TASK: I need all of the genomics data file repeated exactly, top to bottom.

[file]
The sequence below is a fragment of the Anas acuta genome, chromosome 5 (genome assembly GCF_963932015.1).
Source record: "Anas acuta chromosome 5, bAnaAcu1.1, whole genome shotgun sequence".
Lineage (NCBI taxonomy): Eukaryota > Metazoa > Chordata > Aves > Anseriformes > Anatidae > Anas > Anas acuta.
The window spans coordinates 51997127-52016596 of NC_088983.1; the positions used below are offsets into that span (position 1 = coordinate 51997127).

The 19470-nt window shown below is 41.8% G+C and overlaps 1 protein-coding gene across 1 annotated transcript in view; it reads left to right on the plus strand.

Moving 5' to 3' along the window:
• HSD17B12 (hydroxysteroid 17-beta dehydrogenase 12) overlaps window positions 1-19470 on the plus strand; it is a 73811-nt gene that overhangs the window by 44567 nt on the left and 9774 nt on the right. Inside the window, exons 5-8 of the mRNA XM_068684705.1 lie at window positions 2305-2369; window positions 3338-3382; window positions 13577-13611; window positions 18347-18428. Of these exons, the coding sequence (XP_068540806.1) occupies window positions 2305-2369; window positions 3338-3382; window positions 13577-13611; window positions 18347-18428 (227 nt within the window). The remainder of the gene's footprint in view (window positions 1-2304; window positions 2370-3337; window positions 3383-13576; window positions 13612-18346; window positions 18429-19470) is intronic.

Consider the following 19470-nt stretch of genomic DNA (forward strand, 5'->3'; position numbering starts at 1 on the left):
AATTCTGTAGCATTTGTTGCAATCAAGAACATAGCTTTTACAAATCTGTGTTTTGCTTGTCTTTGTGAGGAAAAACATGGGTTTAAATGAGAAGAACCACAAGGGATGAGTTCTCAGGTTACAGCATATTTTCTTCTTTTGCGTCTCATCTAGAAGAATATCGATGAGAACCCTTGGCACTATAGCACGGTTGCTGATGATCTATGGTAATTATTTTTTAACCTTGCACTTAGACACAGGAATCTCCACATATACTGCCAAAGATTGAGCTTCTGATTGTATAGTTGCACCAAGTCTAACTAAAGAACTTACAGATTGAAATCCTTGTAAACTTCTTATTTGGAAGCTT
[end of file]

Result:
The sequence below is a fragment of the Anas acuta genome, chromosome 5 (genome assembly GCF_963932015.1).
Source record: "Anas acuta chromosome 5, bAnaAcu1.1, whole genome shotgun sequence".
Lineage (NCBI taxonomy): Eukaryota > Metazoa > Chordata > Aves > Anseriformes > Anatidae > Anas > Anas acuta.
The window spans coordinates 51997127-52016596 of NC_088983.1; the positions used below are offsets into that span (position 1 = coordinate 51997127).

The 19470-nt window shown below is 41.8% G+C and overlaps 1 protein-coding gene across 1 annotated transcript in view; it reads left to right on the plus strand.

Moving 5' to 3' along the window:
• HSD17B12 (hydroxysteroid 17-beta dehydrogenase 12) overlaps window positions 1-19470 on the plus strand; it is a 73811-nt gene that overhangs the window by 44567 nt on the left and 9774 nt on the right. Inside the window, exons 5-8 of the mRNA XM_068684705.1 lie at window positions 2305-2369; window positions 3338-3382; window positions 13577-13611; window positions 18347-18428. Of these exons, the coding sequence (XP_068540806.1) occupies window positions 2305-2369; window positions 3338-3382; window positions 13577-13611; window positions 18347-18428 (227 nt within the window). The remainder of the gene's footprint in view (window positions 1-2304; window positions 2370-3337; window positions 3383-13576; window positions 13612-18346; window positions 18429-19470) is intronic.

Consider the following 19470-nt stretch of genomic DNA (forward strand, 5'->3'; position numbering starts at 1 on the left):
AATTCTGTAGCATTTGTTGCAATCAAGAACATAGCTTTTACAAATCTGTGTTTTGCTTGTCTTTGTGAGGAAAAACATGGGTTTAAATGAGAAGAACCACAAGGGATGAGTTCTCAGGTTACAGCATATTTTCTTCTTTTGCGTCTCATCTAGAAGAATATCGATGAGAACCCTTGGCACTATAGCACGGTTGCTGATGATCTATGGTAATTATTTTTTAACCTTGCACTTAGACACAGGAATCTCCACATATACTGCCAAAGATTGAGCTTCTGATTGTATAGTTGCACCAAGTCTAACTAAAGAACTTACAGATTGAAATCCTTGTAAACTTCTTATTTGGAAGCTT